Knocked cold: Florida photojournalist learns sports photography can be a contact sport
posted Monday, September 21, 2015 at 12:23 PM EST
Sports photography isn’t usually considered a contact sport. But, freak accidents do occur, and when you’re a photographer on the sidelines looking through a telephoto lens as a fully-padded 180 lb linebacker is barreling down on you, things can sometimes take a turn for the worst.
In the third quarter of a September 4th match-up between the Hillsborough Bulldogs and the Plant Panthers, Herndon was looking through the viewfinder and snapping photos as Plant linebacker Tykese Keaton-Baldwin was flying downfield, ball in hand (likely after an interception/fumble, as its the only reason a linebacker would have possession of the football).
In her own telling of the story, Herndon said she was thinking the whole time, ‘this is great, way better than the other pictures I have of this kid.’
Little did she know those would be the last pictures she captured at all that night.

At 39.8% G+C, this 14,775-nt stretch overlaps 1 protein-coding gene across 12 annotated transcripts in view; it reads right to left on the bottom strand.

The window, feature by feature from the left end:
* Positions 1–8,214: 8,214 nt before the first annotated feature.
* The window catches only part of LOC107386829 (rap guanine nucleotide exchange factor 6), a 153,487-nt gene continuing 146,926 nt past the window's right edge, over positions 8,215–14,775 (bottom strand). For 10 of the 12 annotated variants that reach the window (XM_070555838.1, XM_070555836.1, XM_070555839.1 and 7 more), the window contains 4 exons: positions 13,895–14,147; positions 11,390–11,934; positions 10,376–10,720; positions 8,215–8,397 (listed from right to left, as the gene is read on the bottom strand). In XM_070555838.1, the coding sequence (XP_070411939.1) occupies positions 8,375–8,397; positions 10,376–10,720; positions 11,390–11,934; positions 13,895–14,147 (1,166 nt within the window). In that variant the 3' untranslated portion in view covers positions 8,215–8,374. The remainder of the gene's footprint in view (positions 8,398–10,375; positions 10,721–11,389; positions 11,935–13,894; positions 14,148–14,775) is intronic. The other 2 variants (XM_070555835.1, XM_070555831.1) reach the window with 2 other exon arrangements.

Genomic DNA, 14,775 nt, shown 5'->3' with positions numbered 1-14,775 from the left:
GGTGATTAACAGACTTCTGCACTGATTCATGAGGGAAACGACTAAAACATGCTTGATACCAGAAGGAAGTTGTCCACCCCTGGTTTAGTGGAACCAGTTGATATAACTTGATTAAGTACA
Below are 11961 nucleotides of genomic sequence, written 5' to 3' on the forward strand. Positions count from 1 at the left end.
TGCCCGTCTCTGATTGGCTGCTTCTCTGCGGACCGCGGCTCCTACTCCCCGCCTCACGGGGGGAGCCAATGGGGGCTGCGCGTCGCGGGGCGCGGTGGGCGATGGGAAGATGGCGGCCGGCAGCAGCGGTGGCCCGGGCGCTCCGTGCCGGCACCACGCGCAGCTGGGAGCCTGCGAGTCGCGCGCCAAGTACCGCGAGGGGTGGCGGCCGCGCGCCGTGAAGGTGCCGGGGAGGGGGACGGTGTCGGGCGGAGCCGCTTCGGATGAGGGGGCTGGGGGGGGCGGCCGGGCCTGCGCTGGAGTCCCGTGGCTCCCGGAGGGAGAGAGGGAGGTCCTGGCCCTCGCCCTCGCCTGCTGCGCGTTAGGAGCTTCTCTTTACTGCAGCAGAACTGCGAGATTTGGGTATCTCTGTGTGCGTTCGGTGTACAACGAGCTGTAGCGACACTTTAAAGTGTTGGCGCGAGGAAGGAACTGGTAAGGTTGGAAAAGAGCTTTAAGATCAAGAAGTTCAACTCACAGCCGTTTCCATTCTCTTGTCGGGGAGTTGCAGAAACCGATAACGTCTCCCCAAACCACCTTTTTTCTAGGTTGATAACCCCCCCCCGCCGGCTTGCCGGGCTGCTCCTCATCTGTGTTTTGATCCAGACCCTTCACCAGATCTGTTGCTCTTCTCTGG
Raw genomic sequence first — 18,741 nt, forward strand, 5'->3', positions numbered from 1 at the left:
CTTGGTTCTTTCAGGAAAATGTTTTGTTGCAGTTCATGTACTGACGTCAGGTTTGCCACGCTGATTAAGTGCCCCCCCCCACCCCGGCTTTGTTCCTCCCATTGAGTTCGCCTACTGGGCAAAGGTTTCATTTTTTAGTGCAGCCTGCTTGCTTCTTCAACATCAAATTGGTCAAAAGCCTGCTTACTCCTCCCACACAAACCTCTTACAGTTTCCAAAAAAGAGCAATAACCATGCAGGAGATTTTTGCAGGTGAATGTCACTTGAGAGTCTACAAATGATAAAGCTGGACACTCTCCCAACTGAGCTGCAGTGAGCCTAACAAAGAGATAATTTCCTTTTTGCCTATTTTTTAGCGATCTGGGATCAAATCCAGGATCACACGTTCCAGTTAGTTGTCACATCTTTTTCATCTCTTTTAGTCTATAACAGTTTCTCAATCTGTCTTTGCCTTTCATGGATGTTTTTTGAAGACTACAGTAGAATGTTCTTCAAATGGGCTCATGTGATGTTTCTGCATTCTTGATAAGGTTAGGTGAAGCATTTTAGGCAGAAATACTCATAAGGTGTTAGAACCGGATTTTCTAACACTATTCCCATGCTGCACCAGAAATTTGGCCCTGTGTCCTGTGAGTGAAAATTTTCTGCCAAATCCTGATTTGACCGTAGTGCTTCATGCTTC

‘Next thing I remember I’m in the back of an ambulance’ she said in her telling of the story for Tampa Bay Times. EMTs began asking questions Herndon couldn’t find answers to:
‘Do you know what happened?’
‘Do you know where you are?’
‘Do you want to go to the hospital?’
As a frenzy of calls, texts and emails pour in on her phone, Herndon is still trying to remember what exactly happened. Before long, she’s being checked in at the hospital and told to wait as technicians prepare a CT scan, all without a clue as to what’s going on.
Friends began showing up and little by little Herndon started piecing the night back together as she told jokes and shed some tears to sort through the confusion. The CT scan finally came back — all clear. ‘It’s just a concussion. I can go home and rest’, she said in her retelling of the story.
Before she ever left the hospital bed though, she had two extremely important questions to ask her boss:
’Are my cameras okay? Were any of the pictures in focus?’
It’s been over two weeks since the incident. Herndon says she still can’t remember how she got hit. ‘I’ve looked at my last three frames dozens of times, trying to piece together a chain of events, but I’m not sure I’ll ever know.’
Friends, family, colleagues and even the fans and student of the schools playing all sent well wishes Herndon’s way, both during and after the incident. We, too, are glad to see her back on her feet again and picking up right where she left off.
To read Herndon’s full story, head on over to the Tampa Bay Times article. It’s not behind a paywall of any sort, a rare occurrence for local publications nowadays.